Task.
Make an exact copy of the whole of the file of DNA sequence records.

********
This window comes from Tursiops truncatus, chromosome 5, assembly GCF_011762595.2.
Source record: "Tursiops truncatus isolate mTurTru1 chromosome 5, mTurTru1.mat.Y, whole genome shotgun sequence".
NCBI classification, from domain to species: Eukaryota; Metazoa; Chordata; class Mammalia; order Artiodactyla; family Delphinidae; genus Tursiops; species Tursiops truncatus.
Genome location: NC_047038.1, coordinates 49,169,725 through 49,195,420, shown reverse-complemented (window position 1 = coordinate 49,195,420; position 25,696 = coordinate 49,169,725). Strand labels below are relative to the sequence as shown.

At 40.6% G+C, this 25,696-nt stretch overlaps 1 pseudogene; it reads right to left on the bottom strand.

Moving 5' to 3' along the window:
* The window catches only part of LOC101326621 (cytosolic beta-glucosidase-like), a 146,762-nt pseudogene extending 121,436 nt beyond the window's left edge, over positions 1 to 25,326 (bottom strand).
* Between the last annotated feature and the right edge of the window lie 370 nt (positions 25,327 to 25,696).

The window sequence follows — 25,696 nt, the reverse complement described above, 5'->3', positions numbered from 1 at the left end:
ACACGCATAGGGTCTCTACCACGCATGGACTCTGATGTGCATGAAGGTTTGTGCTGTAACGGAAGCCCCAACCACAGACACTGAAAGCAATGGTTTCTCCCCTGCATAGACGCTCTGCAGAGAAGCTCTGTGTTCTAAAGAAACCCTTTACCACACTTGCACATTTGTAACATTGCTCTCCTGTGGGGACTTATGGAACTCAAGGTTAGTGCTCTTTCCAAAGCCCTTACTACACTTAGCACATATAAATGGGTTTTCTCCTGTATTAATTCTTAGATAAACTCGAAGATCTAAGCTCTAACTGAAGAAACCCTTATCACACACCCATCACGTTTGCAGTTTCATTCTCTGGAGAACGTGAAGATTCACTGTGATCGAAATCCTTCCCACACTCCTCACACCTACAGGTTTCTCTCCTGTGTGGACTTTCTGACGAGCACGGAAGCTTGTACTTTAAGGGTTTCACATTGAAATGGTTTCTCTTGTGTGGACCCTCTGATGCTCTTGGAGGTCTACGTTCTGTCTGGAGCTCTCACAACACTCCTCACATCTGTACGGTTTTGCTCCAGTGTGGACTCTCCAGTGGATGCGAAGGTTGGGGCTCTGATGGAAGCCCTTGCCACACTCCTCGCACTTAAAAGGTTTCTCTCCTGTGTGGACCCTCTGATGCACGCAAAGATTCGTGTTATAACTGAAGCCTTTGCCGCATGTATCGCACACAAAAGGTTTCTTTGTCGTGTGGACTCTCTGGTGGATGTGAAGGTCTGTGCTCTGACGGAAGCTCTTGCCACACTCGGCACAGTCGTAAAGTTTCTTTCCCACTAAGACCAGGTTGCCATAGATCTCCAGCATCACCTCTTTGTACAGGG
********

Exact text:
This window comes from Tursiops truncatus, chromosome 5, assembly GCF_011762595.2.
Source record: "Tursiops truncatus isolate mTurTru1 chromosome 5, mTurTru1.mat.Y, whole genome shotgun sequence".
NCBI classification, from domain to species: Eukaryota; Metazoa; Chordata; class Mammalia; order Artiodactyla; family Delphinidae; genus Tursiops; species Tursiops truncatus.
Genome location: NC_047038.1, coordinates 49,169,725 through 49,195,420, shown reverse-complemented (window position 1 = coordinate 49,195,420; position 25,696 = coordinate 49,169,725). Strand labels below are relative to the sequence as shown.

At 40.6% G+C, this 25,696-nt stretch overlaps 1 pseudogene; it reads right to left on the bottom strand.

Moving 5' to 3' along the window:
* The window catches only part of LOC101326621 (cytosolic beta-glucosidase-like), a 146,762-nt pseudogene extending 121,436 nt beyond the window's left edge, over positions 1 to 25,326 (bottom strand).
* Between the last annotated feature and the right edge of the window lie 370 nt (positions 25,327 to 25,696).

The window sequence follows — 25,696 nt, the reverse complement described above, 5'->3', positions numbered from 1 at the left end:
ACACGCATAGGGTCTCTACCACGCATGGACTCTGATGTGCATGAAGGTTTGTGCTGTAACGGAAGCCCCAACCACAGACACTGAAAGCAATGGTTTCTCCCCTGCATAGACGCTCTGCAGAGAAGCTCTGTGTTCTAAAGAAACCCTTTACCACACTTGCACATTTGTAACATTGCTCTCCTGTGGGGACTTATGGAACTCAAGGTTAGTGCTCTTTCCAAAGCCCTTACTACACTTAGCACATATAAATGGGTTTTCTCCTGTATTAATTCTTAGATAAACTCGAAGATCTAAGCTCTAACTGAAGAAACCCTTATCACACACCCATCACGTTTGCAGTTTCATTCTCTGGAGAACGTGAAGATTCACTGTGATCGAAATCCTTCCCACACTCCTCACACCTACAGGTTTCTCTCCTGTGTGGACTTTCTGACGAGCACGGAAGCTTGTACTTTAAGGGTTTCACATTGAAATGGTTTCTCTTGTGTGGACCCTCTGATGCTCTTGGAGGTCTACGTTCTGTCTGGAGCTCTCACAACACTCCTCACATCTGTACGGTTTTGCTCCAGTGTGGACTCTCCAGTGGATGCGAAGGTTGGGGCTCTGATGGAAGCCCTTGCCACACTCCTCGCACTTAAAAGGTTTCTCTCCTGTGTGGACCCTCTGATGCACGCAAAGATTCGTGTTATAACTGAAGCCTTTGCCGCATGTATCGCACACAAAAGGTTTCTTTGTCGTGTGGACTCTCTGGTGGATGTGAAGGTCTGTGCTCTGACGGAAGCTCTTGCCACACTCGGCACAGTCGTAAAGTTTCTTTCCCACTAAGACCAGGTTGCCATAGATCTCCAGCATCACCTCTTTGTACAGGG